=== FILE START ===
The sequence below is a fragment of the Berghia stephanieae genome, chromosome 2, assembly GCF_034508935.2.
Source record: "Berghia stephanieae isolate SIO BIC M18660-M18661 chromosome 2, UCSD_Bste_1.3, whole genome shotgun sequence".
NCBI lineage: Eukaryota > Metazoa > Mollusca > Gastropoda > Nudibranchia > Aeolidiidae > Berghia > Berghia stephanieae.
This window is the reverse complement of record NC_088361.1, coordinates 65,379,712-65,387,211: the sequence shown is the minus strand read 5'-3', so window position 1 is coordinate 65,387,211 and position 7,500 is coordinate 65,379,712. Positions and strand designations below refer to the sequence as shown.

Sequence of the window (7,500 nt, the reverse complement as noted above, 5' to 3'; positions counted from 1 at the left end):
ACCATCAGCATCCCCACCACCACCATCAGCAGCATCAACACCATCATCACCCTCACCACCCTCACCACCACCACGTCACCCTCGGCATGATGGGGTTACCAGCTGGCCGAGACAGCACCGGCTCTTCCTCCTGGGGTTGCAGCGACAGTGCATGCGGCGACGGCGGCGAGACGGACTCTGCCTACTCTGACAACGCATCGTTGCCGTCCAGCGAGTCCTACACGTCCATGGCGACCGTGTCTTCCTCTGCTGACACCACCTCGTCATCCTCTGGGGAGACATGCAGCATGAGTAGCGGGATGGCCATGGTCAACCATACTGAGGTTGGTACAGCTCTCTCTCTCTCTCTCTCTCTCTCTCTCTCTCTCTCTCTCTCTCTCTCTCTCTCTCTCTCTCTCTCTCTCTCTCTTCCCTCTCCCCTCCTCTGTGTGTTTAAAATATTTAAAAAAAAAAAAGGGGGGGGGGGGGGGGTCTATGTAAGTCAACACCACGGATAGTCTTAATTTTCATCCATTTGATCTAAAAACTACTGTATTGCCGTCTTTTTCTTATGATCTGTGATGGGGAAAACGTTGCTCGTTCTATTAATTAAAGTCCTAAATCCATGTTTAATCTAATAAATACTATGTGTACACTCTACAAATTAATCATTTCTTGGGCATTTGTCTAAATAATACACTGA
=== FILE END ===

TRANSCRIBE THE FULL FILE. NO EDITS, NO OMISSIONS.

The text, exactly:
The sequence below is a fragment of the Berghia stephanieae genome, chromosome 2, assembly GCF_034508935.2.
Source record: "Berghia stephanieae isolate SIO BIC M18660-M18661 chromosome 2, UCSD_Bste_1.3, whole genome shotgun sequence".
NCBI lineage: Eukaryota > Metazoa > Mollusca > Gastropoda > Nudibranchia > Aeolidiidae > Berghia > Berghia stephanieae.
This window is the reverse complement of record NC_088361.1, coordinates 65,379,712-65,387,211: the sequence shown is the minus strand read 5'-3', so window position 1 is coordinate 65,387,211 and position 7,500 is coordinate 65,379,712. Positions and strand designations below refer to the sequence as shown.

Sequence of the window (7,500 nt, the reverse complement as noted above, 5' to 3'; positions counted from 1 at the left end):
ACCATCAGCATCCCCACCACCACCATCAGCAGCATCAACACCATCATCACCCTCACCACCCTCACCACCACCACGTCACCCTCGGCATGATGGGGTTACCAGCTGGCCGAGACAGCACCGGCTCTTCCTCCTGGGGTTGCAGCGACAGTGCATGCGGCGACGGCGGCGAGACGGACTCTGCCTACTCTGACAACGCATCGTTGCCGTCCAGCGAGTCCTACACGTCCATGGCGACCGTGTCTTCCTCTGCTGACACCACCTCGTCATCCTCTGGGGAGACATGCAGCATGAGTAGCGGGATGGCCATGGTCAACCATACTGAGGTTGGTACAGCTCTCTCTCTCTCTCTCTCTCTCTCTCTCTCTCTCTCTCTCTCTCTCTCTCTCTCTCTCTCTCTCTCTCTCTCTCTTCCCTCTCCCCTCCTCTGTGTGTTTAAAATATTTAAAAAAAAAAAAGGGGGGGGGGGGGGGGTCTATGTAAGTCAACACCACGGATAGTCTTAATTTTCATCCATTTGATCTAAAAACTACTGTATTGCCGTCTTTTTCTTATGATCTGTGATGGGGAAAACGTTGCTCGTTCTATTAATTAAAGTCCTAAATCCATGTTTAATCTAATAAATACTATGTGTACACTCTACAAATTAATCATTTCTTGGGCATTTGTCTAAATAATACACTGA